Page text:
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this is my first question here at Stackoverflow, so here it goes...

I have a list like this:

[Header/Element]
[Element]
[Element]
[Header]
[Element]
[Element]
[Element]
[Header]
[Element]
...
[Element/Header]

So this list could or could not have a [Header] in the first position and might not contain also a [Header] element at the end.

I've been assigned to create an algorithm to group this elements under every header, so, the appearance of a header can start a new group with all elements below corresponding to this group. If the first element of the list is not a header (which can be a possibility) then a default group should be used, so all elements until the next header get in this group. The same for elements at the end: there might not be a header that tells you where to end/start a group. So far, not very difficult to do linearly iterating through the entire list.

The real question is, does anyone knows how can do this grouping algorithm but using multiple threads? The reason I want multiple threads is because this list of headers/elements can be very large so I thought that it would be a good idea to have many threads grouping at different parts of the list.

The problem is that I have no idea what could be the procedure to do this and how could I synchronize the threads, specially with the way the list has been layed out (using headers and then X quantity of elements below).

So, have any of you guys have solved a problem like this before? I'm not really interested in some specific implementation in an X programming language, but mostly in the procedure I could use to accomplish this task (and how should I synchronize these threads to prevent overlapping). I'm using C# just in case some of you really want to share some code.

Thank you in advance.

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1 Answer 1

up vote 0 down vote accepted

Assuming there are n items in the list, start each thread i at index i*m,
where m = threadCount / n. Or, in simpler terms, split the list into parts and let each thread handle one part.

Now, let each thread read elements and store it in it's own list.

As soon as you read a header, store the elements you have so far (the previous thread will get these list at the end) and start a new list.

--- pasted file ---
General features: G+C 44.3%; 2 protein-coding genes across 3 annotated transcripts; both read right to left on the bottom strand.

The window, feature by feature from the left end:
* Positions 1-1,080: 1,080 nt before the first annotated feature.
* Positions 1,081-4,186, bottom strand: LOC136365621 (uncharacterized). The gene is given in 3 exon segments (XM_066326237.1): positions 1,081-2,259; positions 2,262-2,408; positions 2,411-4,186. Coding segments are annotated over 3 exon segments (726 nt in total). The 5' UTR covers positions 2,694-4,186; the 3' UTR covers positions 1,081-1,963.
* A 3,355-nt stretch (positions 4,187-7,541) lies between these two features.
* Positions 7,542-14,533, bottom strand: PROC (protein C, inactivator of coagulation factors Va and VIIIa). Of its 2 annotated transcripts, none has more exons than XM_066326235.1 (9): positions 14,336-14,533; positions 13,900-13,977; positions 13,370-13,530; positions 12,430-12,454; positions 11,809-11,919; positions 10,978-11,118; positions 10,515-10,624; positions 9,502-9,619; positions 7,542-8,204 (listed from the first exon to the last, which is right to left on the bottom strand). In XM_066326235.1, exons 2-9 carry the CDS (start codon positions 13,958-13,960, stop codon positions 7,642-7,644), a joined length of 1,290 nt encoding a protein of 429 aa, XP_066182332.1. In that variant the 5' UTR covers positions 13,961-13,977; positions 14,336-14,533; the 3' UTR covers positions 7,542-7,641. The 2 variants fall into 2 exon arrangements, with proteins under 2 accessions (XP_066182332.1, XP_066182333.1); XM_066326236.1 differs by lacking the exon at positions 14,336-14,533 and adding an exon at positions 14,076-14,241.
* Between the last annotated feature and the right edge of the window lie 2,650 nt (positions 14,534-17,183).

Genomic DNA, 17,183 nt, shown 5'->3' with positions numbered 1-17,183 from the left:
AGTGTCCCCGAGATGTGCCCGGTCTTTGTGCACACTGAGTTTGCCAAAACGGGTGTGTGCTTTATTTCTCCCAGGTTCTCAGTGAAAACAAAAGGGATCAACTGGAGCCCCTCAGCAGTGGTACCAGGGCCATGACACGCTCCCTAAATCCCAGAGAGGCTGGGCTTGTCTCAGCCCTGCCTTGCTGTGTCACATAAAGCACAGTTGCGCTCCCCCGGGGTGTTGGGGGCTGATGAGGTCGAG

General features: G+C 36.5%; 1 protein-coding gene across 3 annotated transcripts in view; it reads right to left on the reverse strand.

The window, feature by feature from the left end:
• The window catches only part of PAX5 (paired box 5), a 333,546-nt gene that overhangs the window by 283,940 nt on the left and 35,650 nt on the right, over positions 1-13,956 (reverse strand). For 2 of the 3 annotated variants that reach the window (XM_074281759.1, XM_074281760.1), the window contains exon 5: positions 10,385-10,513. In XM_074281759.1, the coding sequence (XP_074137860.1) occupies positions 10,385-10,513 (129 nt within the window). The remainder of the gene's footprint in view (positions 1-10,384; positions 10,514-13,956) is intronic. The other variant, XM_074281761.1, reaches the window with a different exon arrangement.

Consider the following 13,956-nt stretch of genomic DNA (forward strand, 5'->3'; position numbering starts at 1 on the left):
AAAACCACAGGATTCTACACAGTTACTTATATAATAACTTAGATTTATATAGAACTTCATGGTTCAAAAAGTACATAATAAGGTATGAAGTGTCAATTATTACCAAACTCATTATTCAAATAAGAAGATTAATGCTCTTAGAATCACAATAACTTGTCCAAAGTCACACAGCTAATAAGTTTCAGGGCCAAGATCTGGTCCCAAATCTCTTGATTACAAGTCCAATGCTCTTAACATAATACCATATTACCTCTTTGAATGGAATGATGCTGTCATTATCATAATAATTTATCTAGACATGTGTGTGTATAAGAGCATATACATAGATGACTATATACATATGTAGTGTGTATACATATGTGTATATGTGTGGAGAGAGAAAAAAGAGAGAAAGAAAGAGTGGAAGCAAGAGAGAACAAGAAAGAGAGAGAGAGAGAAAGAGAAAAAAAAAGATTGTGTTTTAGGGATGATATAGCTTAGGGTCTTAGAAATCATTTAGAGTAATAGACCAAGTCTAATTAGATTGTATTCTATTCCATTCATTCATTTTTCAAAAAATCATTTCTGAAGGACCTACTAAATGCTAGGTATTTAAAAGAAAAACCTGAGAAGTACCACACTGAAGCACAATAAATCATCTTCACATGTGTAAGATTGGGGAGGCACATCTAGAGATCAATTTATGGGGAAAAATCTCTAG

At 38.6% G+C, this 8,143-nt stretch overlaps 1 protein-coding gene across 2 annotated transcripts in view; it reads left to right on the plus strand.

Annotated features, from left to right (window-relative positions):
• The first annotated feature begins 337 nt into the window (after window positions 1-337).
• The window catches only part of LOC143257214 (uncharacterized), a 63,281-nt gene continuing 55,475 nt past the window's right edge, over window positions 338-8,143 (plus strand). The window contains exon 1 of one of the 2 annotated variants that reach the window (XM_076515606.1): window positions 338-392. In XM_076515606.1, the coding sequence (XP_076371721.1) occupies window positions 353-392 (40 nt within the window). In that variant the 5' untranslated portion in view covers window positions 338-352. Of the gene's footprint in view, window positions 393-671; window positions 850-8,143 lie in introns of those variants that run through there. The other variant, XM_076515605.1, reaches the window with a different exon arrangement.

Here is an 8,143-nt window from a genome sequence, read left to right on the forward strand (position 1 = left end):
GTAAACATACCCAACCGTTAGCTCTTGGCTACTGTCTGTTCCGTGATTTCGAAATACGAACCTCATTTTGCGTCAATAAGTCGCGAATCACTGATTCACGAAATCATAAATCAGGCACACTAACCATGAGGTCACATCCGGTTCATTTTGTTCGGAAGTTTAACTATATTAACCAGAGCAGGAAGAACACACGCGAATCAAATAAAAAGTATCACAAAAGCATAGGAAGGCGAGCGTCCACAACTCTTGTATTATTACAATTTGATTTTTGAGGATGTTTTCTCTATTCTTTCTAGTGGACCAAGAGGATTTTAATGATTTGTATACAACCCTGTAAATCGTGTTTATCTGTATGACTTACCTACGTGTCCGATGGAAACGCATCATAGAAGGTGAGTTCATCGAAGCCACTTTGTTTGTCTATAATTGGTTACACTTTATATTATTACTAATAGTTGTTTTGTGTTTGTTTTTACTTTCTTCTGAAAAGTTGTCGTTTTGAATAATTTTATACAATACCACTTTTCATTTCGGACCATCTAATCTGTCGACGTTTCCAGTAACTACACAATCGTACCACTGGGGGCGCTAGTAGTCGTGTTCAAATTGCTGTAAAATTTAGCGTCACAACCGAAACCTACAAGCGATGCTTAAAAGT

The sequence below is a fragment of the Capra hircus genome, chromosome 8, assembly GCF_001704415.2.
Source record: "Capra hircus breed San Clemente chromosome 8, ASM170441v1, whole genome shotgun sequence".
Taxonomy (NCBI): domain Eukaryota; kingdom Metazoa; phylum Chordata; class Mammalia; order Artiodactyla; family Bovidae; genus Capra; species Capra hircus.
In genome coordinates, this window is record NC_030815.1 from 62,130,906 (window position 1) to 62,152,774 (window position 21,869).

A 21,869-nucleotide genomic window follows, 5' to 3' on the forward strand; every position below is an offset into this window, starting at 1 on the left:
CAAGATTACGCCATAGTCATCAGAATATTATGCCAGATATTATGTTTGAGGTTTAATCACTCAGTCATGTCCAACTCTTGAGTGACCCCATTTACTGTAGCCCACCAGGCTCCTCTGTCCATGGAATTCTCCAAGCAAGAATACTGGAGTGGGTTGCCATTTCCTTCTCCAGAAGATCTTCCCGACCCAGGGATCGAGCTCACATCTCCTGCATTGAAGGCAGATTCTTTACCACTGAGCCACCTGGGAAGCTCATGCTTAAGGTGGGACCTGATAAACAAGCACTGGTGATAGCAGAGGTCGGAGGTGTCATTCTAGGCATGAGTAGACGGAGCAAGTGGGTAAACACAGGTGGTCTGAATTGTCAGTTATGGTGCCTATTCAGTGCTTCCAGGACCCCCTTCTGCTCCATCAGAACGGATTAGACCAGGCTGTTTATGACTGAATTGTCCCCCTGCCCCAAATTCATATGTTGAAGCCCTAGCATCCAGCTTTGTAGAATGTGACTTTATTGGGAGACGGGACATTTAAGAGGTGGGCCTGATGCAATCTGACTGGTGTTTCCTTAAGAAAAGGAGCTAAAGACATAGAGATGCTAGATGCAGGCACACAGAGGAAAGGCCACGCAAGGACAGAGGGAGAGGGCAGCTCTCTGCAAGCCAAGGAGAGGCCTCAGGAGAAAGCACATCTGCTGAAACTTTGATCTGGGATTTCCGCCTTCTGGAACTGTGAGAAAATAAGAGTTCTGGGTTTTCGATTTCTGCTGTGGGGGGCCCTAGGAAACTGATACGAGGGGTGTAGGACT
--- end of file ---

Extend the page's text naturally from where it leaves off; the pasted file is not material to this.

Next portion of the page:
From here it's pretty straight-forward - just read the elements and split whenever you get a header.

When you're done, combine the list you're currently busy with with the first list from the next thread.

If a thread starts on a header, the first list will be empty.

If a thread ends on a header, the current list will be empty, so it will simply take the first list from the next thread.

There are some minor details you should look out for, like how you combine the lists at the end, and like knowing when a list is finalized, or whether it will be combined with other lists, but this should be easy enough.

Example:

Input:

A
B
C
Header
D
E
F
Header

With 4 threads, so each thread gets 2 each:

A
B

C
Header

D
E

F
Header

Then:

Thread Processes
1      A
2      C
3      D
4      F

Thread Processes
1      B
2      Header
3      E
4      Header

Here thread 2 will put C into its original list and thread 4 will put F into its original list, and each will start a new list.

Now we're done, so:

Thread 3 will combine its current list ({D,E}) with thread 4's original list ({F}), so thread 3 will end up with {D,E,F}.

Thread 2 will combine its current list ({}) with thread 3's original list (which is also the current list, since we found no header in thread 3 - {D,E,F}), so thread 2 will end up with {D,E,F}.

Thread 1 will combine its current list ({A,B}) with thread 2's original list ({C}), so thread 1 will end up with {A,B,C}.

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It works, thank you! ;) –  andyolivares Oct 7 '13 at 8:56

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